Stephen Vaden:  It appears that there’s kind of dichotomy here that the Court’s considering. The Solicitor General argued that, if Auer helps to bring national consistency to the interpretation of regulations, and Justice Gorsuch questioned him rather intently about that. On the other hand, Justice Kavanaugh, perhaps joined by Chief Justice Roberts, wondered, “Okay. If we overrule Auer, what comes next? What do courts do with these regulations without the Auer rule? Are they entitled to any deference at all? Is it Skidmore? Is it something else? Is it de novo?” What did the Solicitor General and Paul Hughes have to say about that?

Karen Harned:  I would say that, yeah, for the government, that was, I think — they latched onto that, right? That was their ticket out, is that, yeah, that is the issue. That’s why you should go with their approach and their factor test. Paul Hughes did argue for Kisor, if I remember right, and Andy, correct me if I’m wrong, for truthfully, more of a Skidmore deference where the Court is really looking at whether or not — almost de novo I guess, is what you would say. And that was part of the tension because even Kavanaugh said in there, “Do we even really know to this day what Skidmore deference is?” That was very much a question as to what world we are throwing that in. Am I characterizing that correctly, Andy?

Andrew Varcoe:  I think so. I think Justice Kavanaugh suggested Skidmore deference, in practice, doesn’t mean much, if anything. And then Chief Justice Roberts suggested, “Well, I just don’t know what Skidmore deference means.” I think Paul Hughes argued vigorously that, even with Skidmore, it would be appropriate for courts to give deference to certain agency technical and scientific determinations. Justice Breyer, referring to a point that the SG had made in his brief, said, “Well, for example, there’s an FDA regulation that has to do with whether a “particular compound should be treated as a single new active moiety,” where it “consists of a previously approved moiety joined by a non-ester covalent bond to a lysine group.”

And Justice Breyer was, I would say, more vigorous and maybe one even might say emotional in this argument than I think I’ve really seen him. It was a very active bench, by the way. I think all the Justices, except Justice Thomas, were quite engaged. And Justice Breyer said, “Well, of course, we judges have no idea what that means, and here you are saying that, instead of letting experts decide these sorts of issues, that judges should decide them.” He said, “This sounds like the greatest judicial power grab versus Marbury v. Madison.” Of course, I say that was correctly decided. But he was rather adamant that this was a very, very unwise possibility. And as a former admin law professor, he’s thought about these questions quite a bit.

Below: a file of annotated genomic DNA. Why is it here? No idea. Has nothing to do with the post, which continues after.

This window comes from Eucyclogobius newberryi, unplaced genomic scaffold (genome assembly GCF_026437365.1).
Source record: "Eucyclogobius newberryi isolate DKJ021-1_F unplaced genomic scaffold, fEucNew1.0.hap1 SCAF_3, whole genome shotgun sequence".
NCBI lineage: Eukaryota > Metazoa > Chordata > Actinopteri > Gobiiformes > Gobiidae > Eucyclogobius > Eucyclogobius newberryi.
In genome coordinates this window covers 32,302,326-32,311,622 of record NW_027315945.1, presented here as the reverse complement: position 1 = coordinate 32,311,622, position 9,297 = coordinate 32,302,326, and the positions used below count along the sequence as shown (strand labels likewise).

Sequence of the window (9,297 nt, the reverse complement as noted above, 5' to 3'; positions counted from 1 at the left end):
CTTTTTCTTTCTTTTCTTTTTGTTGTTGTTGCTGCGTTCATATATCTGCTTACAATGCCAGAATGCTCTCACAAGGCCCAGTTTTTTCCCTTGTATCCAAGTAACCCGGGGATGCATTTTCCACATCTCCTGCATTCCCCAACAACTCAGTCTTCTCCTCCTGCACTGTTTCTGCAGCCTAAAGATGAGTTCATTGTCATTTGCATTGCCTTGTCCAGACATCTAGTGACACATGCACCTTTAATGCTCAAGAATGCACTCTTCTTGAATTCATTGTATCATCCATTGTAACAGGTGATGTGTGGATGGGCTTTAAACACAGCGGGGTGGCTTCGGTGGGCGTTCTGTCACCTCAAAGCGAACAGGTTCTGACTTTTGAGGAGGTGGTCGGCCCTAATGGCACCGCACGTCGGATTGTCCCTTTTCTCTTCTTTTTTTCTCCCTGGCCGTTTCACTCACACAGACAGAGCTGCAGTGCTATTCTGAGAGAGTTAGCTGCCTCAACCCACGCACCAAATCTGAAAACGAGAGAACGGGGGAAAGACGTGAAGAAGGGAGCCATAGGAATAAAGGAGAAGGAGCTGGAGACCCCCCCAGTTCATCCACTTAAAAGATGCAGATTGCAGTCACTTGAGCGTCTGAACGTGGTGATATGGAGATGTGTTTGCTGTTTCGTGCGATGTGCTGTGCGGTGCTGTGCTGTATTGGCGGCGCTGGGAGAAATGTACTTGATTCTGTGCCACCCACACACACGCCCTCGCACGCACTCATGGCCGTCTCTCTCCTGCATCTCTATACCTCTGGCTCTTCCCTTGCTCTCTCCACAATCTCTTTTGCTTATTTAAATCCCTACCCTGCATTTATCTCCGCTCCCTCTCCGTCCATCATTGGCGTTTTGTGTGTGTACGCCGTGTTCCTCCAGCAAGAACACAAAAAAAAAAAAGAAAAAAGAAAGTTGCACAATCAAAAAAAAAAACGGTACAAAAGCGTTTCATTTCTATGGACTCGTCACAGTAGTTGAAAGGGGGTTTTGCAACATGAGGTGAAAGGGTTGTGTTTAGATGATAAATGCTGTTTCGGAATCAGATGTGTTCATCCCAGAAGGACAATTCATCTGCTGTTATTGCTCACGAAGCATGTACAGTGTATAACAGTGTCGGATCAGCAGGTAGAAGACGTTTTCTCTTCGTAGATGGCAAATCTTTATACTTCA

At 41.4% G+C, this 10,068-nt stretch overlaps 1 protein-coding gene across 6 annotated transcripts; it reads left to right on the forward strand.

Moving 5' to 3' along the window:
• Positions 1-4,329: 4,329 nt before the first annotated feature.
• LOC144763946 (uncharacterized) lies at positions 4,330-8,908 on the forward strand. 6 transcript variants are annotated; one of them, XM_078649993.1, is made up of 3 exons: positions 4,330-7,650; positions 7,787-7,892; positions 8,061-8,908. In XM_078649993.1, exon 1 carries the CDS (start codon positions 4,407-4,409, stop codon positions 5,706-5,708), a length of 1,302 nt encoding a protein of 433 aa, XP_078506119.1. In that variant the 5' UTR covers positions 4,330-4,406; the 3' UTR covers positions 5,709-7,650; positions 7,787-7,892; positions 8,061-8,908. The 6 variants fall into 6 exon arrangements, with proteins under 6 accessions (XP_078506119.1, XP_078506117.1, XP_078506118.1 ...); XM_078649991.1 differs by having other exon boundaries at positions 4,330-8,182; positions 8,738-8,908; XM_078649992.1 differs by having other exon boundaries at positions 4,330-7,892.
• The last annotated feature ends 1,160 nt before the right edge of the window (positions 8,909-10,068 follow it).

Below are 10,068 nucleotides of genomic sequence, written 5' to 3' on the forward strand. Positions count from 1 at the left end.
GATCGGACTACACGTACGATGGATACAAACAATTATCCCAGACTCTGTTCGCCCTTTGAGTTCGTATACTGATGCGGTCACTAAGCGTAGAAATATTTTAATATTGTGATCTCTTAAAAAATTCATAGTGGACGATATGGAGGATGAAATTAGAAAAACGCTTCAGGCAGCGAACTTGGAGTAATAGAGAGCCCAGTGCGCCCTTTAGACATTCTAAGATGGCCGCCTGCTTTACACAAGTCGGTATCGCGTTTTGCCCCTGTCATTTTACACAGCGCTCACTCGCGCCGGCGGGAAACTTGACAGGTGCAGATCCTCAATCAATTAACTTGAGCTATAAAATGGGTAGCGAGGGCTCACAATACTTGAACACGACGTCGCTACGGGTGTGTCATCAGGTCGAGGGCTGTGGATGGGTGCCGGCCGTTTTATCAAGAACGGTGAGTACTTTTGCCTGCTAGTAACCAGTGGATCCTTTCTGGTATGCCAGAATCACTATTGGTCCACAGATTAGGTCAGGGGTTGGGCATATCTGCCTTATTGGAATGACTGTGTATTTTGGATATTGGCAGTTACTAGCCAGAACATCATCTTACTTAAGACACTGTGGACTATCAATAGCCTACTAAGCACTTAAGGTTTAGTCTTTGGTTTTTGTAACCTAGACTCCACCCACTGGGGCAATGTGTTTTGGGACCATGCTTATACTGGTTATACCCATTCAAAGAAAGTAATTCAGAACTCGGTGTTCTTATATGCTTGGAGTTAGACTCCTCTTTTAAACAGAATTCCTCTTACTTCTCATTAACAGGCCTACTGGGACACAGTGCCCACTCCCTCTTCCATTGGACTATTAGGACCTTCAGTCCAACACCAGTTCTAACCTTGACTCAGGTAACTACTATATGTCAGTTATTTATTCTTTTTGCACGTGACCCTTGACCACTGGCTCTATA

Karen Harned:  Yeah. And I would just add, though, that that was interesting because, you know, that’s where Breyer always went, was to the expertise. But as others pointed out, I think it might have been Alito. I can’t remember who. Who’s better at determining whether something is, quote/unquote, relevant, the FDA, or some agency, VA, or a judge? And I think it was Justice Gorsuch that said, “Well, I’d rather, basically, a judge say this.” So I guess that was interesting because, yes, there’s a lot of cases that are technical and scientific where the agency expertise comes into play. But there was also an appreciation through the argument that not all cases are like that. Sometimes, it’s just interpreting the English language, as in this case, what does relevant mean?

Andrew Varcoe:  Yes. And something that Justice Sotomayor said seemed to imply that she thought that this kind of problem could be dealt with under Auer as it is, or maybe Auer as it’s limited by the SG. I think there was a little bit of ambiguity in some of the statements and questions by the Justices about which regime they’re talking about. Is it sort of old Auer, or is it a somewhat modified Auer or Auer as limited by the SG?

Stephen Vaden:  Well, Karen, I know your Small Business Legal Center filed an amicus brief. And so, obviously, you have a partisan opinion when it comes to why you think the overruling of Auer is good and what would come after that. And that appears to have been a major focus of the Justices as to what difference would it make and, if so, what degree of difference is it if Auer is overruled. What was the Small Business Legal Center’s take on what the difference would be between an Auer and a post-Auer world? And did the Small Business Legal Center, or does it have a feeling about new Auer, as I think Andrew aptly called it, the Solicitor General’s version of Auer with our six-factor balancing test to limit its application?